Fault diagnosis is an essential component in process supervision. Indeed, it determines which kind of fault has occurred, given that it has been previously detected, allowing for appropriate intervention. Automatic fault diagnosis systems use machine learning for predicting the fault type from sensor readings. Nonetheless, these models are sensible to changes in the data distributions, which may be caused by changes in the monitored process, such as changes in the mode of operation. This scenario is known as Cross-Domain Fault Diagnosis (CDFD). We provide an extensive comparison of single and multi-source unsupervised domain adaptation (SSDA and MSDA respectively) algorithms for CDFD. We study these methods in the context of the Tennessee-Eastmann Process, a widely used benchmark in the chemical industry. We show that using multiple domains during training has a positive effect, even when no adaptation is employed. As such, the MSDA baseline improves over the SSDA baseline classification accuracy by 23% on average. In addition, under the multiple-sources scenario, we improve classification accuracy of the no adaptation setting by 8.4% on average.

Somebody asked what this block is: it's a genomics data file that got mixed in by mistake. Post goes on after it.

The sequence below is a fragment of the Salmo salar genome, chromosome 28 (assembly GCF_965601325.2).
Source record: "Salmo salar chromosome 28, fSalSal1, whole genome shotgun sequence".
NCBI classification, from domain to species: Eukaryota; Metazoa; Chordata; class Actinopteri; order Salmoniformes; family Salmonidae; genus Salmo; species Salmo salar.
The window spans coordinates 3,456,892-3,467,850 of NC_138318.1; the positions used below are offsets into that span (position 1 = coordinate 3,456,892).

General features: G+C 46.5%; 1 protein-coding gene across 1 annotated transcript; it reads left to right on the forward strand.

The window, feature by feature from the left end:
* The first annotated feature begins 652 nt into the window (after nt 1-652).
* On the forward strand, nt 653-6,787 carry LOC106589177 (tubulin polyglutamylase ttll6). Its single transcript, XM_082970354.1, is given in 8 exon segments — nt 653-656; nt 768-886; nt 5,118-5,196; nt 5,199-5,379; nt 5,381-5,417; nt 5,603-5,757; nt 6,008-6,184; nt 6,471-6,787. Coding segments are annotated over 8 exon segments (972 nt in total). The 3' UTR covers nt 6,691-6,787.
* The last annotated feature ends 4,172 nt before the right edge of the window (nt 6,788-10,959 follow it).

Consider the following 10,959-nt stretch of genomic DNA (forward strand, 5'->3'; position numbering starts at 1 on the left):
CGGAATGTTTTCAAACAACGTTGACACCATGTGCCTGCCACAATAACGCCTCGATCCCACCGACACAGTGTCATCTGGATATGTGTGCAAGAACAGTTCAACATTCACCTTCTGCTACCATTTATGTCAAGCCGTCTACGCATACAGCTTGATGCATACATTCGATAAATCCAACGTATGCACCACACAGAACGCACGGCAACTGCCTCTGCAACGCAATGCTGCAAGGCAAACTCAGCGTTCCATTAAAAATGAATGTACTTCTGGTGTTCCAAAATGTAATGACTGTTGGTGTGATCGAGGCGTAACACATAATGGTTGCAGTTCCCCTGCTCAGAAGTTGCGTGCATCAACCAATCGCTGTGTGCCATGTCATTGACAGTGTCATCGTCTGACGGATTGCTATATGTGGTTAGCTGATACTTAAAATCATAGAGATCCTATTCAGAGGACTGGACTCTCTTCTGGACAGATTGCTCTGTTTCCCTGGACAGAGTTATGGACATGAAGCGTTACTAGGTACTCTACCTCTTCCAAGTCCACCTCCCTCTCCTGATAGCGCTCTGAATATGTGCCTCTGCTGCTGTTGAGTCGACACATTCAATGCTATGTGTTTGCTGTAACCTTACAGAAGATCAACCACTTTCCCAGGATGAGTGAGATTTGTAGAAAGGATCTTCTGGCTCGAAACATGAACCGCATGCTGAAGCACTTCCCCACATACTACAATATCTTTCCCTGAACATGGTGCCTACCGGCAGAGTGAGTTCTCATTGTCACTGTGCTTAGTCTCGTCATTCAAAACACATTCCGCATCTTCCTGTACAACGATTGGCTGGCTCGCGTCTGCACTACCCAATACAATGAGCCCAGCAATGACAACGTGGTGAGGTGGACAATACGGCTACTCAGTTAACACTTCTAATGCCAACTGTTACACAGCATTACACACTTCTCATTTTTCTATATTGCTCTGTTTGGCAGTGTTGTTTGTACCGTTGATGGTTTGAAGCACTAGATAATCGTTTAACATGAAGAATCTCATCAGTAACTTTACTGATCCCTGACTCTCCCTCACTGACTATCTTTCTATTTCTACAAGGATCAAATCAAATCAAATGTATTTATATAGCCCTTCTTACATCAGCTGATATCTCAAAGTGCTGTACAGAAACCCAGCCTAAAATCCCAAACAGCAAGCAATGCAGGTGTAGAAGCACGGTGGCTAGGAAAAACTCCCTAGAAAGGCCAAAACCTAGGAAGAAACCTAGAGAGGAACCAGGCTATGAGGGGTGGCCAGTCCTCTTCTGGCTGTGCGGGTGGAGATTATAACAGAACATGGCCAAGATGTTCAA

We propose a grid-like computational model of tubular reactors. The architecture is inspired by the computations performed by solvers of partial differential equations which describe the dynamics of the chemical process inside a tubular reactor. The proposed model may be entirely based on the known form of the partial differential equations or it may contain generic machine learning components such as multi-layer perceptrons. We show that the proposed model can be trained using limited amounts of data to describe the state of a fixed-bed catalytic reactor. The trained model can reconstruct unmeasured states such as the catalyst activity using the measurements of inlet concentrations and temperatures along the reactor.